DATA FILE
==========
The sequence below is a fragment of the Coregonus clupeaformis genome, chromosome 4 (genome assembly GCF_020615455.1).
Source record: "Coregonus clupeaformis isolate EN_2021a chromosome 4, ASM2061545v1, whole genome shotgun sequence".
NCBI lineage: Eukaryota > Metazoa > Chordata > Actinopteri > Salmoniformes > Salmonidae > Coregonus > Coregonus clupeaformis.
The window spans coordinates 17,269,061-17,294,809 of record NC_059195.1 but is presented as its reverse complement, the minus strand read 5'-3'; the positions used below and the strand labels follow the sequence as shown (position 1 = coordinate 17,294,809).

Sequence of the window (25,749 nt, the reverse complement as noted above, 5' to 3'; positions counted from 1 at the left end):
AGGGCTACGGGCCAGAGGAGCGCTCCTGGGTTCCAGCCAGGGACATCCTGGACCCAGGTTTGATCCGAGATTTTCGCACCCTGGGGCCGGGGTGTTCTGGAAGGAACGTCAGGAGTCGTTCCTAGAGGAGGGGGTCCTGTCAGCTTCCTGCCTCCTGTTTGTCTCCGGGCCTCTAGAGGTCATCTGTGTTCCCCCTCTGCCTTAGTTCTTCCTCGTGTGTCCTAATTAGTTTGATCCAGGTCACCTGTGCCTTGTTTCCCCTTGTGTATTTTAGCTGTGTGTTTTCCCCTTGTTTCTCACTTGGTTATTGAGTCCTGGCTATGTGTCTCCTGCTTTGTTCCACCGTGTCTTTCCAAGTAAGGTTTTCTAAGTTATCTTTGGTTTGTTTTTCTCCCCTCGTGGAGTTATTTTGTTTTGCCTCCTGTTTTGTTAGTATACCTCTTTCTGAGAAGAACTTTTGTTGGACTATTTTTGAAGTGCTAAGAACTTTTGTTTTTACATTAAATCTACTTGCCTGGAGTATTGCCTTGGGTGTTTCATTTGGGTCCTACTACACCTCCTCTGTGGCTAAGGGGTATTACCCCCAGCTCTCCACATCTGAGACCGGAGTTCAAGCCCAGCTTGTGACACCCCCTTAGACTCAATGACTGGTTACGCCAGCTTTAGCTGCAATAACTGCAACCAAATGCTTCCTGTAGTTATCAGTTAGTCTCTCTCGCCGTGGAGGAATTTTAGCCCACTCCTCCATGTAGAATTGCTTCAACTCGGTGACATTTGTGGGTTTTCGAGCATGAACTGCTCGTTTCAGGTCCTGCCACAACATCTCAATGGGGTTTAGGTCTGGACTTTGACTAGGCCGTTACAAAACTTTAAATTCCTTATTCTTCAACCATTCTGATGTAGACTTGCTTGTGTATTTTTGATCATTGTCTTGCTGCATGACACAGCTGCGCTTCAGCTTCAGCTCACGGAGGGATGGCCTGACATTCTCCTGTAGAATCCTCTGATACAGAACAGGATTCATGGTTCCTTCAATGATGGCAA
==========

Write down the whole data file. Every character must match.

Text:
The sequence below is a fragment of the Coregonus clupeaformis genome, chromosome 4 (genome assembly GCF_020615455.1).
Source record: "Coregonus clupeaformis isolate EN_2021a chromosome 4, ASM2061545v1, whole genome shotgun sequence".
NCBI lineage: Eukaryota > Metazoa > Chordata > Actinopteri > Salmoniformes > Salmonidae > Coregonus > Coregonus clupeaformis.
The window spans coordinates 17,269,061-17,294,809 of record NC_059195.1 but is presented as its reverse complement, the minus strand read 5'-3'; the positions used below and the strand labels follow the sequence as shown (position 1 = coordinate 17,294,809).

Sequence of the window (25,749 nt, the reverse complement as noted above, 5' to 3'; positions counted from 1 at the left end):
AGGGCTACGGGCCAGAGGAGCGCTCCTGGGTTCCAGCCAGGGACATCCTGGACCCAGGTTTGATCCGAGATTTTCGCACCCTGGGGCCGGGGTGTTCTGGAAGGAACGTCAGGAGTCGTTCCTAGAGGAGGGGGTCCTGTCAGCTTCCTGCCTCCTGTTTGTCTCCGGGCCTCTAGAGGTCATCTGTGTTCCCCCTCTGCCTTAGTTCTTCCTCGTGTGTCCTAATTAGTTTGATCCAGGTCACCTGTGCCTTGTTTCCCCTTGTGTATTTTAGCTGTGTGTTTTCCCCTTGTTTCTCACTTGGTTATTGAGTCCTGGCTATGTGTCTCCTGCTTTGTTCCACCGTGTCTTTCCAAGTAAGGTTTTCTAAGTTATCTTTGGTTTGTTTTTCTCCCCTCGTGGAGTTATTTTGTTTTGCCTCCTGTTTTGTTAGTATACCTCTTTCTGAGAAGAACTTTTGTTGGACTATTTTTGAAGTGCTAAGAACTTTTGTTTTTACATTAAATCTACTTGCCTGGAGTATTGCCTTGGGTGTTTCATTTGGGTCCTACTACACCTCCTCTGTGGCTAAGGGGTATTACCCCCAGCTCTCCACATCTGAGACCGGAGTTCAAGCCCAGCTTGTGACACCCCCTTAGACTCAATGACTGGTTACGCCAGCTTTAGCTGCAATAACTGCAACCAAATGCTTCCTGTAGTTATCAGTTAGTCTCTCTCGCCGTGGAGGAATTTTAGCCCACTCCTCCATGTAGAATTGCTTCAACTCGGTGACATTTGTGGGTTTTCGAGCATGAACTGCTCGTTTCAGGTCCTGCCACAACATCTCAATGGGGTTTAGGTCTGGACTTTGACTAGGCCGTTACAAAACTTTAAATTCCTTATTCTTCAACCATTCTGATGTAGACTTGCTTGTGTATTTTTGATCATTGTCTTGCTGCATGACACAGCTGCGCTTCAGCTTCAGCTCACGGAGGGATGGCCTGACATTCTCCTGTAGAATCCTCTGATACAGAACAGGATTCATGGTTCCTTCAATGATGGCAA